DAMN!! This has been by far the craziest season I have ever had. This was the first season that I did not attend college for the fall semester. In the past I’ve taken classes in the summer and fall and shipped out to Mammoth around New Years. This year, I decided to give online school a shot and made the cross-country trip from NY in early October.

It took a long time for me to find a job that had the hours that I wanted. My goal was to find one where I never had to say, “I can’t go skiing….because I have to work”. I ended up finding a job working maintenance 6 nights a week at a hotel. Not psyched on the 6 days, but I couldn’t complain.

The town of Mammoth has a ridiculous concrete skatepark, and while I was saving up for a college pass in the fall, I spent my days there shredding around. Finally, just before Thanksgiving, I copped a pass just before the Skatepark got buried for the winter.

Mammoth Mountain played host to numerous top-notch snowboard competitions early season, including a Grand Prix and Olympic halfpipe qualifier. They were awesome to watch, but the fact that the courses were closed to the public was a total buzz kill. For most of the early season, Mammoth had a small jump in the middle of the trail, and a few rail features here and there. Not very typical for the SoCal giant. Fortunately for us, the snow kept coming and powder skiing was never in short order.

Storms measured in yards, 100 inches in a week, sunny blue days in between; the heart of winter couldn’t have been better. This was my first season riding for LINE SKIS, and I think it contributed to how sick the season was for me. The EP’s are my favorite rockered ski I’ve ever been on, and the BLENDS and AFTERBANGS killed it in the park.

photo: Sean Logan

This year, my roommates and I (Chris Logan & Parker White), finally got our hands on some snowmobiles. In our first winter sledding around, we subjected ourselves to countless hours of digging and getting unstuck, but with one POW turn burial, it was all worth it. When the California sunshine made its presence known this spring, it was almost bittersweet knowing that the sled days were over. I can’t wait for the snows to come next season, and get back out there building jumps and shredding around in mountains.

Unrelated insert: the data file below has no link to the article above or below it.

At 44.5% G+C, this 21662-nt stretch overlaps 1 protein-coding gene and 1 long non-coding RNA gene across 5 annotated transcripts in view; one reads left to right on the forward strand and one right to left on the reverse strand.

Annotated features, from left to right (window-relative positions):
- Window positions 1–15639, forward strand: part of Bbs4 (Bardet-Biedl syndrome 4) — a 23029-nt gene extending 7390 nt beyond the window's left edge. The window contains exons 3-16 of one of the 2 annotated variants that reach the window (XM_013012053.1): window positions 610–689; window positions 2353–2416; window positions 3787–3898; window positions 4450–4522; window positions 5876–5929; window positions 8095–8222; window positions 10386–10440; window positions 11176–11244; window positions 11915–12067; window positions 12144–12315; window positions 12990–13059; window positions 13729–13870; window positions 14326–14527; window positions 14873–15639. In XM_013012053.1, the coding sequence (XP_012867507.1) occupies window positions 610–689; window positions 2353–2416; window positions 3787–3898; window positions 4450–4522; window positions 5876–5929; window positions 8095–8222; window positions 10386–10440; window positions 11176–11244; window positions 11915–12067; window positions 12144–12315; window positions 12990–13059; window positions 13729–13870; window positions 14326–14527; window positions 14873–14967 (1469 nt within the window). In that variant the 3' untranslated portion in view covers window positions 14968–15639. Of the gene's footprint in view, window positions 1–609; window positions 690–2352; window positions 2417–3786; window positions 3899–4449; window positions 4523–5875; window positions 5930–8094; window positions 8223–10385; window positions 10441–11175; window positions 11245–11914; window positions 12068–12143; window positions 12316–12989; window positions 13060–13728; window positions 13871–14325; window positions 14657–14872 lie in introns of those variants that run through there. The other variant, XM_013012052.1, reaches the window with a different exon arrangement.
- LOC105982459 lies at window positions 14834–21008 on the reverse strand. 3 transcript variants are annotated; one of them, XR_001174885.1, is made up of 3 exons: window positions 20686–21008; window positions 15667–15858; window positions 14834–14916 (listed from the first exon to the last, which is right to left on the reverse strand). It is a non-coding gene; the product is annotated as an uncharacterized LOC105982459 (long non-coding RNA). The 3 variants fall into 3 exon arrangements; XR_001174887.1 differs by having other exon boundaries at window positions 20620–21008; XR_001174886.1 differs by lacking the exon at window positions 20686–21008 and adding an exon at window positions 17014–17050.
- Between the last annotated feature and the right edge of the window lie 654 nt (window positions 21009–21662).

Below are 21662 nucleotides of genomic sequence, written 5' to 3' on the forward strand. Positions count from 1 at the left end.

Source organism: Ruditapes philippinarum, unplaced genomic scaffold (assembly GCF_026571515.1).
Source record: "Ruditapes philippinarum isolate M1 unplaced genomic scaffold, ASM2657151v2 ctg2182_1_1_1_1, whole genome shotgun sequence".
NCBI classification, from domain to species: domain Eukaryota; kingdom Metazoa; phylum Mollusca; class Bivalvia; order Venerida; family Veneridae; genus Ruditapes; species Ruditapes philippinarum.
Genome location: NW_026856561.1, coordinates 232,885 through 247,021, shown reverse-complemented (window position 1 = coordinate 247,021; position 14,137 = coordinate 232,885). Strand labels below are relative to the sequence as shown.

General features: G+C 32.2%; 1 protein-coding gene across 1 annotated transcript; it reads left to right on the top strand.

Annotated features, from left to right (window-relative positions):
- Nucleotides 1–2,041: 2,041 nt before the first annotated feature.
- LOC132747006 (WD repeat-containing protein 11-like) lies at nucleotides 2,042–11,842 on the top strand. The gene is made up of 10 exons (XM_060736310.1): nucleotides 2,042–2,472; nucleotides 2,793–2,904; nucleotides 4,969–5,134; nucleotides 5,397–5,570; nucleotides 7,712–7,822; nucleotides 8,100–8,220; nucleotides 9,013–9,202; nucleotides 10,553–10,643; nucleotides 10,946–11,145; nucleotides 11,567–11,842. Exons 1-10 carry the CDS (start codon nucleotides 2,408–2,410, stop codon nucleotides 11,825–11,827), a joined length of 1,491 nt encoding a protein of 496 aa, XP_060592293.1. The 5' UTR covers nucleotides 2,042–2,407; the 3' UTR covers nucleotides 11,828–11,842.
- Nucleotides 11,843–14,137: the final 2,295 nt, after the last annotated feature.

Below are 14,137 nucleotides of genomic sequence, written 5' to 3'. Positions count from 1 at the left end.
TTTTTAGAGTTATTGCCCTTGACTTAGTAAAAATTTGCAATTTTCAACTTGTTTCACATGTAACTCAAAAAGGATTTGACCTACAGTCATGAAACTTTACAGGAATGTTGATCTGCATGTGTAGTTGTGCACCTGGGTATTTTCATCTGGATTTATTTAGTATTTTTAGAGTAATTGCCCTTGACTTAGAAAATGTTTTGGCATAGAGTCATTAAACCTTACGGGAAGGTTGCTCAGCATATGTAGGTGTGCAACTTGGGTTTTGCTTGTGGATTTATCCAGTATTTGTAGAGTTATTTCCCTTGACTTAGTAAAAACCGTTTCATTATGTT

Ski Bumming at Mammoth makes it hard to compete for 3 reasons. 1) Its pretty isolated, so travel gets pricey. 2) Since it’s in the middle of nowhere, it’s hard to keep trips short and get time off of the big J-O-B. 3) Its hard to leave the best place I’ve ever lived. Having said that, I did make a few trips this year. The first event I competed in was the Gatorade Free Flow Tour stop right here in Mammoth, which was a really fun contest, it was held in the little park, so the vibe was really mellow and I had a good time aside from the sub-par weather. My roommates and I all skied well, and ended up going 1, 2, 4; myself in second. I was really psyched on the way I skied, and just as pumped that the whole crew did well. The next contest I did was one that I try to make it to every year: The Mount Snow Open. It’s a good excuse to go home, and I always have a good time riding Mount Snow since it’s where I grew up and learned to ski. The Jam style slope qualifier makes it my all time favorite event, followed closely by its predecessor, the VT Open. The weather was blue bird and sunny, a pretty big crowd was hanging out at the bottom and on the deck of the Carinthia Lodge… it was a perfect day. Starting qualifiers off with an 8 person TRAIN through the course, and hearing the announcer be stoked on the riders having a good time were just two of the reasons that made the contest really sick. Again, I was psyched with my skiing, and all of my roommates, homies and I made finals. Unfortunately, I had some spontaneous wax issues and came up really short on the bottom jump on both runs. It was a sick day, and festivities that night with the VT crowd capped off a good trip home.

Just a few weeks after I got back to Mammoth, I went up to Alpine Meadows for a Triple Big Air. A three-jump slopestyle course with no rails. I did the run that I had planned on doing, and again I was really happy with myself. Unfortunately, second run people out of nowhere started chucking and stomping dubs. I stayed at the LINE reps house close to the hill, so it was another quick vacation from Mammoth that was pretty dope.

For the rest of the winter I mostly chilled in and around Mammoth, filming and skiing park and powder, while getting out on the sleds when I could. This spring, I got the opportunity to go to HOOD for the 4th Annual West Coast Sessions at Timberline. The weather didn’t cooperate 100%, but I still had a blast, and ended up getting some of the best shots of my life.

Photo: Ethan Stone

Photo: Smalley

Photo: Smalley

Photo: Smalley

May 28th 2010 will go on record as the latest POW day of my life with countless burial turns and faceshots. It seems like Mammoth will be completely skipping the spring season, and going directly to summer. The weather has been very cold and snowy for almost all of April and May. The forecast for the beginning of June on the other hand is 65 and sunny. I’ve never lived in Mammoth over the summer, so I’m stoked for the perfect weather to cap off my best season ever. I look forward to getting some dope new Nine22 T’s and Hoodies, and when the get delivered, I’ll start jones’in for snow all over again.

The MONTAGE-INC season was documented by Sean Logan via his new Cannon 7D camera. The mini movie can be seen here.


Big Thanks to Matt Connelly and Malcyk at LINE, Gabe and Roy at SMITH, Brandon Pastuka, Duncan Lake, Hennie VJ, Smalley, and Ethan Stone for making West Coast Sessions happen for me.

Think Snow, Carve hard, and Grab Grabs.